Home > Bob Murphy, carbon pricing, climate change, energy, green > Bob Murphy in Forbes: no to "green" jobs, but otherwise? No advice

Bob Murphy in Forbes: no to "green" jobs, but otherwise? No advice

Kudos to Robert P. Murphy for a new opinion piece dated Novermber 15 in Forbes.com regarding  “The High Costs Of ‘Green Recovery'”

The biographical note appended to the piece describes Bob as “a senior economist with the Institute for Energy Research, a nonprofit foundation that applies free-market solutions to energy challenges” – but sadly, Bob’s piece fails (i) to suggest what “free-market solutions” are available for energy challenges, or (ii) to argue why such free-market solutions are actually the best approaches.  While I share Bob’s arguments that a federal “green” jobs program is likely to be counterproductive, I disagree with his generalizations on climate concerns. 

Bob noted the Forbes piece in his blog; I copy my below the comments I made to him there:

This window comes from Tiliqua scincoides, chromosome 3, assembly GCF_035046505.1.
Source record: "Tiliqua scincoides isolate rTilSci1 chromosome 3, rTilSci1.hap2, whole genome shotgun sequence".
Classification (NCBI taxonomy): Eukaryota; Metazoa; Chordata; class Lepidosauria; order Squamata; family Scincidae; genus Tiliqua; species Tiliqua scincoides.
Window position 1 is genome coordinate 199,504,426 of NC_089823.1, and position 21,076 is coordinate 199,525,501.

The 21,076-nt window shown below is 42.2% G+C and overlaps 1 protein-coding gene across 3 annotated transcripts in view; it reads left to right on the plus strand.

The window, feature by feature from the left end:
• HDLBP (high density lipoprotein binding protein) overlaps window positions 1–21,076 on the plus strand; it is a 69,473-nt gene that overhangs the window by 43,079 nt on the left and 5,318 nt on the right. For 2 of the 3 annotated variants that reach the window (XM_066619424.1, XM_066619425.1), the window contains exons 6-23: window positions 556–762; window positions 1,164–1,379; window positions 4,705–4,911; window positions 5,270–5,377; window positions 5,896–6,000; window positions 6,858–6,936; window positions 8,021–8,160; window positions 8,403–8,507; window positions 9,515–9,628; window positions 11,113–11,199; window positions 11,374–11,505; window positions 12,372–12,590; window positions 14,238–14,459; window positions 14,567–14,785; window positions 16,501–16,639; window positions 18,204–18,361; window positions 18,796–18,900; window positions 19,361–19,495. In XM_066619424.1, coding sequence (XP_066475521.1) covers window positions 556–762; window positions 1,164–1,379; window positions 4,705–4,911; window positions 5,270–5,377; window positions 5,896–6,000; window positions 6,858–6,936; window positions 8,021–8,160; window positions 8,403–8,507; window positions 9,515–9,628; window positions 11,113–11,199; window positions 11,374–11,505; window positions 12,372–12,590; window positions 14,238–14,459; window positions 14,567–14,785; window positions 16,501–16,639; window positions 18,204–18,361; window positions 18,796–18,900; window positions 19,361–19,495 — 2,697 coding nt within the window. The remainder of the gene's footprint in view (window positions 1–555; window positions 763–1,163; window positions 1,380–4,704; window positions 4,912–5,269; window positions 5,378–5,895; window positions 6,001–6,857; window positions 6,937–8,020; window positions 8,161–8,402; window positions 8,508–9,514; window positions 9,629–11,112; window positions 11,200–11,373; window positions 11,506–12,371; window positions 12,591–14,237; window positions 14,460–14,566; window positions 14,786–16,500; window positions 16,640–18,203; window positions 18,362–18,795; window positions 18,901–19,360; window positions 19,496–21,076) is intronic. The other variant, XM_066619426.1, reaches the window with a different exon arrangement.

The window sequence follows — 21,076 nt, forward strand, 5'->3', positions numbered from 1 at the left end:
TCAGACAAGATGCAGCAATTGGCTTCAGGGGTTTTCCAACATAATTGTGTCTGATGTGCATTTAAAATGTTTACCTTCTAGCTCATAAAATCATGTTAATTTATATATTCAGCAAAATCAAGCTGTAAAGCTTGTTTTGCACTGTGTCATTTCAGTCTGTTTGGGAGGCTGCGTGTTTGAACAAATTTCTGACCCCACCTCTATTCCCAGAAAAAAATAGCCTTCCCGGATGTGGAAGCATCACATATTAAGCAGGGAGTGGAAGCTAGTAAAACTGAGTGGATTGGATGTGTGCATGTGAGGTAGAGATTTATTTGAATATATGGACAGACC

Congratulations, Bob, on getting into Forbes, but I must confess that it is a bit of a puzzle that even when you get the bully pulpit you decline to talk about what kinds of actions make sense as energy policy – such as how to improve the energy grid (a centralized push for local utility deregulation, so utilities might have some interest?), how to achieve political consensus on greater exploration (such as royalty checks to citizens), allowing faster depreciation, etc.

It also disappoints that you insist on engaging on climate change issues only from a heavy-handed government redistribution standpoint, while ignoring not only lack of property rights, many parties with differing views of equity, and tragedy of the commons aspects, but also ignoring the obvious superiority of carbon taxes (assuming legislators are going to choose between cap and trade and carbon taxes), which present few opportunities for rent-seeking and can be rebated to reduce the regressive effcts.

Update:  I note that Obama’s campaign energy policy (the “Obama-Biden comprehensive New Energy for America plan“) is here; his slimmed-down outline that describes a plan with the same name is here.

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